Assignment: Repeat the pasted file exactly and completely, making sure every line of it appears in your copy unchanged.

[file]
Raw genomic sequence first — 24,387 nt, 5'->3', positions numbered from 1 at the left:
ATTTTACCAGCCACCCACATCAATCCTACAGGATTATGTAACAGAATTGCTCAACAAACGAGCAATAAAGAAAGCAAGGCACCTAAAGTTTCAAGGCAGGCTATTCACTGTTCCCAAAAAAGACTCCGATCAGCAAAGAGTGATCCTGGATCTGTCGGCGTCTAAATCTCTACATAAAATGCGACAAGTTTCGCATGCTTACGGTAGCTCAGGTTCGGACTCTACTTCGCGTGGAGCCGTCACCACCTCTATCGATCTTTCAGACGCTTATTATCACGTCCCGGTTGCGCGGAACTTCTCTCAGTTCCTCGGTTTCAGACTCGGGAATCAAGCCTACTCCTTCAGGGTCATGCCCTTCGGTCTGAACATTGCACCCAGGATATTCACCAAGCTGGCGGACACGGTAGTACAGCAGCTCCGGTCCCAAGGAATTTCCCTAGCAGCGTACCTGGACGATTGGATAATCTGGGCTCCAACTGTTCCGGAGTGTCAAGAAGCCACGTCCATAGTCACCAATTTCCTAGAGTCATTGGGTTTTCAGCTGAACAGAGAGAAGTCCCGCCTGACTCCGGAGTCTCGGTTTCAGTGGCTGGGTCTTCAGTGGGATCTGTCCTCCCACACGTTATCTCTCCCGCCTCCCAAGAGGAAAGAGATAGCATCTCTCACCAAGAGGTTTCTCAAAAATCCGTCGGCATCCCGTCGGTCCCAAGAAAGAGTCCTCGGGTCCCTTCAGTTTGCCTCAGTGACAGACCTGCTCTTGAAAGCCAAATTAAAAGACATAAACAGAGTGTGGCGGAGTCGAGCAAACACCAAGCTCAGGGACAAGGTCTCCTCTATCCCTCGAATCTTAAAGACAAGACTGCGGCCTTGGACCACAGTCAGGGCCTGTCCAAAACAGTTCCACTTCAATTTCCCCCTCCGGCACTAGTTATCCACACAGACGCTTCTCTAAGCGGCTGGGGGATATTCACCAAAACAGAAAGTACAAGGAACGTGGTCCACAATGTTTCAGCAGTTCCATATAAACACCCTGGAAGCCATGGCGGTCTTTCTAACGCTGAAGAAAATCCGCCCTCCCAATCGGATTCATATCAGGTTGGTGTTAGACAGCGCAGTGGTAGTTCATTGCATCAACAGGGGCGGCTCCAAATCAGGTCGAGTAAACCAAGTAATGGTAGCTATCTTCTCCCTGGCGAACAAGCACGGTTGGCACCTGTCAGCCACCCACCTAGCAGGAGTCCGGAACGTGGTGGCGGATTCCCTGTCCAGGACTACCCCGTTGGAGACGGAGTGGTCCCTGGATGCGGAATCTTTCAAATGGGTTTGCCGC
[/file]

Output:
Raw genomic sequence first — 24,387 nt, 5'->3', positions numbered from 1 at the left:
ATTTTACCAGCCACCCACATCAATCCTACAGGATTATGTAACAGAATTGCTCAACAAACGAGCAATAAAGAAAGCAAGGCACCTAAAGTTTCAAGGCAGGCTATTCACTGTTCCCAAAAAAGACTCCGATCAGCAAAGAGTGATCCTGGATCTGTCGGCGTCTAAATCTCTACATAAAATGCGACAAGTTTCGCATGCTTACGGTAGCTCAGGTTCGGACTCTACTTCGCGTGGAGCCGTCACCACCTCTATCGATCTTTCAGACGCTTATTATCACGTCCCGGTTGCGCGGAACTTCTCTCAGTTCCTCGGTTTCAGACTCGGGAATCAAGCCTACTCCTTCAGGGTCATGCCCTTCGGTCTGAACATTGCACCCAGGATATTCACCAAGCTGGCGGACACGGTAGTACAGCAGCTCCGGTCCCAAGGAATTTCCCTAGCAGCGTACCTGGACGATTGGATAATCTGGGCTCCAACTGTTCCGGAGTGTCAAGAAGCCACGTCCATAGTCACCAATTTCCTAGAGTCATTGGGTTTTCAGCTGAACAGAGAGAAGTCCCGCCTGACTCCGGAGTCTCGGTTTCAGTGGCTGGGTCTTCAGTGGGATCTGTCCTCCCACACGTTATCTCTCCCGCCTCCCAAGAGGAAAGAGATAGCATCTCTCACCAAGAGGTTTCTCAAAAATCCGTCGGCATCCCGTCGGTCCCAAGAAAGAGTCCTCGGGTCCCTTCAGTTTGCCTCAGTGACAGACCTGCTCTTGAAAGCCAAATTAAAAGACATAAACAGAGTGTGGCGGAGTCGAGCAAACACCAAGCTCAGGGACAAGGTCTCCTCTATCCCTCGAATCTTAAAGACAAGACTGCGGCCTTGGACCACAGTCAGGGCCTGTCCAAAACAGTTCCACTTCAATTTCCCCCTCCGGCACTAGTTATCCACACAGACGCTTCTCTAAGCGGCTGGGGGATATTCACCAAAACAGAAAGTACAAGGAACGTGGTCCACAATGTTTCAGCAGTTCCATATAAACACCCTGGAAGCCATGGCGGTCTTTCTAACGCTGAAGAAAATCCGCCCTCCCAATCGGATTCATATCAGGTTGGTGTTAGACAGCGCAGTGGTAGTTCATTGCATCAACAGGGGCGGCTCCAAATCAGGTCGAGTAAACCAAGTAATGGTAGCTATCTTCTCCCTGGCGAACAAGCACGGTTGGCACCTGTCAGCCACCCACCTAGCAGGAGTCCGGAACGTGGTGGCGGATTCCCTGTCCAGGACTACCCCGTTGGAGACGGAGTGGTCCCTGGATGCGGAATCTTTCAAATGGGTTTGCCGC